136 THE EARTH AS MAN'S ABODE Inasmuch as warm water is less dense than cold water, the ocean depths are nearly ice-cold (4° C.) even in the tropics. The Earth Is Round. The earth is a typical planet, and other planets are seen to be spherical by observations with a telescope. The earth's shadow on the moon is circular during an eclipse. Aviators and ships have circumnavigated the earth. Photographs of the earth taken from great heights reveal a curvature in all directions. The circumference of the earth as measured checks with the circumference calculated from the curvature obtained by measuring-instruments. The circumference of the earth is about 24,800 miles. It is not strictly spherical but is slightly bulged (to the extent of 27 miles in diameter) at the equator. You will recall that Newton suggested that this bulging is due to centrifugal force produced by the rotation of the earth. The mass of the earth is about 6 X 10^^ tons. The surface area is 197 X 10^ square miles. The Lithosphere Is Thought to Consist of a Dense Core of Metal Surrounded by a Thick Layer of Rock and a Relatively Thin Outside Crust. The average density of the earth is 5.5 times that of water, although the average density of its crust, which is estimated to be about 60 miles thick, is only 2.7 times that of water. It thus appears that the center of the earth is composed of denser material than the crust. Earthquake waves showing abrupt changes in speed at a depth of about 1800 miles suggest that the center of the earth, called the centrosphere, is a sphere of iron having a diameter of about 4400 miles. There is another abrupt change in the speed of earthquake waves at a depth of about 300 miles. One hypothesis is that the earth's crust consists of a layer of rock about 300 miles in depth and that there is a layer of sulfides of nickel and iron about 1500 miles in depth between the rocky crust and the metallic core. Tidal stresses of the sun and moon deform the earth as they would deform a sphere of steel rather than one of rock. Examination of thousands of meteorites, as previously mentioned, shows that they consist of rocks, nickel, and iron, the iron and nickel being found in much larger quantities relative to their masses than are found in the earth's crust. According to the planetesimal theory, the earth and meteorites had a common origin. Where, then, is the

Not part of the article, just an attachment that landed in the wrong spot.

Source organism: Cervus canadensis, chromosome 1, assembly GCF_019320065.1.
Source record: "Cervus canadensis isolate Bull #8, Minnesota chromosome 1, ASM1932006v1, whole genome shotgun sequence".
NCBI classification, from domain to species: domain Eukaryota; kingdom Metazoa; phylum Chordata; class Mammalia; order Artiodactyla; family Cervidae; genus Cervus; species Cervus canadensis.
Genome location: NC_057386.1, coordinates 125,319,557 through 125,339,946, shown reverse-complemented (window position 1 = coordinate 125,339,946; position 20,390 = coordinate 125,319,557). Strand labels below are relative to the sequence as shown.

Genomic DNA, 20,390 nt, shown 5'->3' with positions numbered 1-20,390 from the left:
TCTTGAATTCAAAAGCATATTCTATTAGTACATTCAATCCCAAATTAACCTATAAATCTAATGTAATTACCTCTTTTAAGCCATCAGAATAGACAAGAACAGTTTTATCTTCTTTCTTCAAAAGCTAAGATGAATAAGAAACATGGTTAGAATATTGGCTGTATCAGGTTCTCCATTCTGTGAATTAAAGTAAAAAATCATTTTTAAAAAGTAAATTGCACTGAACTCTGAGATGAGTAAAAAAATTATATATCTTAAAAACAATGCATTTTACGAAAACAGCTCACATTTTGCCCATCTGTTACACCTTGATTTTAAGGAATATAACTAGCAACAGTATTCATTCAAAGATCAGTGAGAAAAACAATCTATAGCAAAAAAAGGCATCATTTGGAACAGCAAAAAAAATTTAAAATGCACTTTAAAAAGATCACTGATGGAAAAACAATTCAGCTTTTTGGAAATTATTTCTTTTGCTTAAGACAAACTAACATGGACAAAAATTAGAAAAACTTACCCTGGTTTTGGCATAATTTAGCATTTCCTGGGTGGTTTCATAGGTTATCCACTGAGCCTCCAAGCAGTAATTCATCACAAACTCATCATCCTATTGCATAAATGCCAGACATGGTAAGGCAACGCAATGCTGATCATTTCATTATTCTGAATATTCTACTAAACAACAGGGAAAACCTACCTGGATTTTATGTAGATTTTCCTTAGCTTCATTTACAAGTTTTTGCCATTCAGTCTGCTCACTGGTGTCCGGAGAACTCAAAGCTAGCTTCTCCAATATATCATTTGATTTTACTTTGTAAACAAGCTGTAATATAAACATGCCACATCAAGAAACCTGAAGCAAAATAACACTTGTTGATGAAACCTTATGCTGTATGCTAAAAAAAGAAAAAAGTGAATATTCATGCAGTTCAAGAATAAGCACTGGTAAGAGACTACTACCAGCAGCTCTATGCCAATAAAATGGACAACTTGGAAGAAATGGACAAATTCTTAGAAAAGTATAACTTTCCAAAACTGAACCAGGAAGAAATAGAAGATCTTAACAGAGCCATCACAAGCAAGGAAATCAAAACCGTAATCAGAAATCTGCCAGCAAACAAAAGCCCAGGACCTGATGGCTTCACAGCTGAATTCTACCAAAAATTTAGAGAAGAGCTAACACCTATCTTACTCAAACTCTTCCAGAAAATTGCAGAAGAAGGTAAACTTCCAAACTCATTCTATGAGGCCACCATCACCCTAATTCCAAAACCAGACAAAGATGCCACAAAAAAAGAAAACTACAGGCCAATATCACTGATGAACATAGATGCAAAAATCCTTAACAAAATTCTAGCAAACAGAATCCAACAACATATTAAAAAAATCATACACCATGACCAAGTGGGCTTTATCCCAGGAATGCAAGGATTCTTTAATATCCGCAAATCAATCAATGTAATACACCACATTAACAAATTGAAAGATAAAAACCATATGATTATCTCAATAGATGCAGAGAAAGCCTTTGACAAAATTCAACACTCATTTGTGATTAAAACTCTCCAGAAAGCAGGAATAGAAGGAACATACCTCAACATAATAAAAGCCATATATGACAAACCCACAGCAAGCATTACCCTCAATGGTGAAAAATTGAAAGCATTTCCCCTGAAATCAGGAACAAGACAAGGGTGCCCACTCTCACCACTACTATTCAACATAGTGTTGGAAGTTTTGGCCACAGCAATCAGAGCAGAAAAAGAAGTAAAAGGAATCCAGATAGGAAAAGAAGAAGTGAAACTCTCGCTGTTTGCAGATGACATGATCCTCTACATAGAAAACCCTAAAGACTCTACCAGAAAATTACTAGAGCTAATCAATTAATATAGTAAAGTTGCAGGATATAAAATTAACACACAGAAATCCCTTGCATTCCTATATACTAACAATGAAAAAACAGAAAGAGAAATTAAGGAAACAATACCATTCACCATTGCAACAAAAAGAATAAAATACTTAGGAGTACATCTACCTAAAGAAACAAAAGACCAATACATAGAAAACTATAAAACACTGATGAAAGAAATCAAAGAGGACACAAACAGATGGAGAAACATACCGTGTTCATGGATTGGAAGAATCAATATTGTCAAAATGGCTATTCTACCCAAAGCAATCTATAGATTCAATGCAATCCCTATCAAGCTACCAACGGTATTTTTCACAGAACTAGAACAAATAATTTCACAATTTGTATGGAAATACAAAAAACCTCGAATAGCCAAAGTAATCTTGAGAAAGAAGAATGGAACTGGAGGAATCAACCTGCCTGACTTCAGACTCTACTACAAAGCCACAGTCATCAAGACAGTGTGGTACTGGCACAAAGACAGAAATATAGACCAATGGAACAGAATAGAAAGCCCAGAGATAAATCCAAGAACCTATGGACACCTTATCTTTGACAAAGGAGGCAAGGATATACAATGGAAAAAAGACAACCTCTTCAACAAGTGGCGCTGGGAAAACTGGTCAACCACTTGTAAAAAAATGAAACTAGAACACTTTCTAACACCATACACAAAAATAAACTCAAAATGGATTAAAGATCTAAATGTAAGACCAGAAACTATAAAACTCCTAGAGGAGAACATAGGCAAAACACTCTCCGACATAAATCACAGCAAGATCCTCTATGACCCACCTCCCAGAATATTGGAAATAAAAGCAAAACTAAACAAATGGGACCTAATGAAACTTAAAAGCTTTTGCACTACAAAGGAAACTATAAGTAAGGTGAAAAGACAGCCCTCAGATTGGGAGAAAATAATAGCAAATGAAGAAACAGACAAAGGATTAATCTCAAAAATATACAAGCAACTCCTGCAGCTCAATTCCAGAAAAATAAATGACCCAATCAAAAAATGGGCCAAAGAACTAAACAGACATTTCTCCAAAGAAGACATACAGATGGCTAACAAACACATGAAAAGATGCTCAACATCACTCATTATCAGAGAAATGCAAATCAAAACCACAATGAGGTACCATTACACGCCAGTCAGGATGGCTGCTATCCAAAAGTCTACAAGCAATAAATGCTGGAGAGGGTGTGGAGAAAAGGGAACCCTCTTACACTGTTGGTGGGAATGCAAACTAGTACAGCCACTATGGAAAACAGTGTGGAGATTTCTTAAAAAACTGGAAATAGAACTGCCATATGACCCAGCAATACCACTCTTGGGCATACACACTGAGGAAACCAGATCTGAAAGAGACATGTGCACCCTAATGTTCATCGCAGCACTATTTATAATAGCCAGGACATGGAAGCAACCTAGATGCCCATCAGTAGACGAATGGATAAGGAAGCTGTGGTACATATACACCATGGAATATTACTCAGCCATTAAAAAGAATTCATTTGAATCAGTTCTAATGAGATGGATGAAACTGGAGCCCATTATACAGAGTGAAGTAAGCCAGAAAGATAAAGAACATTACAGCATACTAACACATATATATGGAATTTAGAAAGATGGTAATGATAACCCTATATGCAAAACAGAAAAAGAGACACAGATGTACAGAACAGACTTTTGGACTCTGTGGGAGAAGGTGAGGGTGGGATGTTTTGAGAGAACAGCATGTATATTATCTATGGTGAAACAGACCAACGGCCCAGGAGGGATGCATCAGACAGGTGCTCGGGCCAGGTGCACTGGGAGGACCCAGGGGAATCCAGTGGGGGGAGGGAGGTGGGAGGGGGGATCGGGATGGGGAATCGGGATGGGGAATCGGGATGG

THE NATURE OF THE EARTH 137 earth's allotment of iron and nickel? The present theory, as mentioned above, is that the iron and nickel form the core of the earth and that this core is a rigid solid, hot, perhaps, but not hot enough to be molten. You undoubtedly are thinking to yourself, " If the earth is solid inside then where does the molten lava of volcanoes come from?" This is a subject for a later section; but, in brief, it is now thought that volcanic activities are the result of local heat-producing disturbances. STUDY QUESTIONS 1. Discuss man's attempts to explore the upper atmosphere. 2. Distinguish between the troposphere and the stratosphere. 3. What would you consider to be the advantages and disadvantages of stratosphere airplane travel? 4. What is the tropopause? 5. What is the probable nature of the centrosphere? Give the evidence for this conclusion. 6. Does lava flow out of cracks in the earth's crust from a molten interior? 7. What are the outstanding facts of importance to the geologist concerning the gaseous, liquid, and solid layers of the earth? 8. What is the composition of the dry atmosphere at sea level? 9. Discuss the reasons for concluding that the atmosphere may once have had a diff'erent composition from that which it has today. 10. Discuss the thickness of the atmosphere, stating how thick it is and giving the basis for this statement. 11. Why is it unlikely that man will ever penetrate the ocean depths?